Moreover, the two public parks help them improving their social relationships. To be specific, there were many meetings in there, like formal conferences and individual meetings. As cities are growing more and more with technology, the importance of social relationships increases simultaneously. In our society, people need to make friends and colleagues in various fields, however, meeting spaces are not good enough to make our social relationships with others because of thoughtless developments. The High Line park was built for the public. According to the New York Times in 2002, the U.S. Surface Transportation Board finally approved the New York city’s proposed plan for the High Line; transforming an abandoned railroad into an urban park, even if it was called “hulking structure” and had been forced to be removed again and again. The High Line Park as a public space gives them many places to talking about many subjects. Made by specific technology with nature, the High Line Park, it has given not only a place to walk, share information, and meet with others, but also ecological functional space for sustainable city. Central Park and the High Line Park have given good influences on people and natural environments. They offer not only giving places for physical health and social relationships but improving economic activities for New York city.

 

An ideology has always been changing and its value also has been evaluated differently like changes of trends. Heideggerian ‘meditative thinking’ and postmodernism approach to urban projects are significant for us to be able to understand duplicity of technology. Throughout observing the Central Park and the High Line project in New York city with Heideggerian language, we can recognize what is our role for revitalizing our inner city from the product of industrialization with sustainable design strategies. As reproducing and regenerating our sustainable society, we would be harmony with technology, nature, and society.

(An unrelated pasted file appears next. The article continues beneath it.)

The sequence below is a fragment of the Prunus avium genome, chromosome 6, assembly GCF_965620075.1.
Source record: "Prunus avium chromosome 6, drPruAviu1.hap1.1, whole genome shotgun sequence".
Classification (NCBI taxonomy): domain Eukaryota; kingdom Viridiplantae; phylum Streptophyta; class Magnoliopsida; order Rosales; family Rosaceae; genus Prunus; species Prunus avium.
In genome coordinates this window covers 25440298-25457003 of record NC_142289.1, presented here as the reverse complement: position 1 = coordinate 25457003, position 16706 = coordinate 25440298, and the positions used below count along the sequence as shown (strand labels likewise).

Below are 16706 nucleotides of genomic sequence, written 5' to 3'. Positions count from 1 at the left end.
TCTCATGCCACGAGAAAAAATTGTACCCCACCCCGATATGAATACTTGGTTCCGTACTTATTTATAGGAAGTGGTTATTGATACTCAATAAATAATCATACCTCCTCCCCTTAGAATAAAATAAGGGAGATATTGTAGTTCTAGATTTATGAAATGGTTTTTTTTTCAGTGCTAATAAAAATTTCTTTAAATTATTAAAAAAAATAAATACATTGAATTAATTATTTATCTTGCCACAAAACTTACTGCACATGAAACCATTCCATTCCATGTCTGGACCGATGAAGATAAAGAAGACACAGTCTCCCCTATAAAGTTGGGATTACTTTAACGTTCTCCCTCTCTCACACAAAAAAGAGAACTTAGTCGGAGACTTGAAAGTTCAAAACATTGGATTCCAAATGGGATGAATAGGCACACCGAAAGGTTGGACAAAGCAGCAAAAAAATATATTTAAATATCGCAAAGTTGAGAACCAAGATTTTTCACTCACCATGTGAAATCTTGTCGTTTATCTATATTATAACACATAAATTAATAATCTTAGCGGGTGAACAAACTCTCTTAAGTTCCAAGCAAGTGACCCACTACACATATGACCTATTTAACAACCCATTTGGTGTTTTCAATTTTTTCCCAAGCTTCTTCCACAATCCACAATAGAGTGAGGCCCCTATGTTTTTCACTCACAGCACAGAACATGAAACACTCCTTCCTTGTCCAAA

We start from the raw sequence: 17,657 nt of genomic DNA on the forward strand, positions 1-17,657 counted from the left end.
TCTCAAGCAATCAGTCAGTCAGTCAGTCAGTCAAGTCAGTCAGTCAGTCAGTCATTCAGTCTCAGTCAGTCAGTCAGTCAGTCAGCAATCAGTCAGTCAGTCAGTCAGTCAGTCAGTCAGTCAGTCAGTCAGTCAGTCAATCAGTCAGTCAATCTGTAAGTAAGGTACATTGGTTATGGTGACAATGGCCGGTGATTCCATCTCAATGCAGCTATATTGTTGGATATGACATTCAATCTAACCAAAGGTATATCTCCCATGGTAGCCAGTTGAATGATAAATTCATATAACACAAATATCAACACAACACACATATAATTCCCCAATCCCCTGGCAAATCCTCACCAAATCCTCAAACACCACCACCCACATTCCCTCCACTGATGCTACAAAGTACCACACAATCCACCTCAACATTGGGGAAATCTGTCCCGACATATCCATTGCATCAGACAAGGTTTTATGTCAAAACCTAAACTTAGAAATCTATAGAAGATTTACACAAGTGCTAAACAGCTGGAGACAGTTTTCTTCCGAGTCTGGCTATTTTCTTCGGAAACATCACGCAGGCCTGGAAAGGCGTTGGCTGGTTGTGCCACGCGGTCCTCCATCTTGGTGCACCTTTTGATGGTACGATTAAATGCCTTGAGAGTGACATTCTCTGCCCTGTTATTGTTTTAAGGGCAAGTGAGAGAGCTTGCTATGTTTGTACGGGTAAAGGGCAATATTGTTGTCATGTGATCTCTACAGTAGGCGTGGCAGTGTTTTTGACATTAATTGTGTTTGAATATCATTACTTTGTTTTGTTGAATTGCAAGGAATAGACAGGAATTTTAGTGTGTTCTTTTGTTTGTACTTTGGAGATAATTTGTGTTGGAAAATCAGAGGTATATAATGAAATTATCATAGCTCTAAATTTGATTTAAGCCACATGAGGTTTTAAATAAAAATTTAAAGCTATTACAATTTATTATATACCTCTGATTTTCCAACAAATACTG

[2] John Rainey, “New York’s High Line Park: An Example of Successful Economic Development,” Leading EDGE newsletter, (2014): 1-3. http://greenplayllc.com/wp-content/uploads/2014/11/Highline.pdf

 

Bibliography

 

Dreyfus, Hubert L. “Heidegger on Gaining a Free Relation to Technology.” In Technology and the Politics of Knowledge, Andrew Feenberg and Alastair Hannay, Eds. Bloomington, IN: Indiana University Press, 1995.

Frampton, Kenneth. “On Reading Heidegger.” In Theorizing a New Agenda for Architecture: An Anthology of Architectural Theory, 1965-1995, Kate Nesbitt, ed. New York: Princeton Architectural Press, 1996.

Heidegger, Martin. “Building Dwelling Thinking.” In Poetry, Language, Thought; translated and introduced by Albert Hofstadter. New York: Harper and Row, 1971.

Heidegger, Martin. “The Question Concerning Technology.” In the Question Concerning Technology and Other Essays. New York: Harper and Row, 1977.

Rainey, John. “New York’s High Line Park: An Example of Successful Economic Development.” Leading EDGE newsletter, (2014). http://greenplayllc.com/wp-content/uploads/2014/11/Highline.pdf

Reid, Robert L. "New York's 'High Line' Railroad to Become an Elevated Park." Civil Engineering 76, no. 7 (July 2006): 14-18. Business Source Alumni Edition, EBSCOhost (08857024).

Schwarz, Dietrich. “What is sustainability?” http://www.schwarz-architekten.com/en/theory/philosophy-vision-of-sustainability.html.

Smith, Gregory Bruce. “Heidegger, technology and postmodernity.” The Social Science Journal 28, no.3 (1991): 369-89.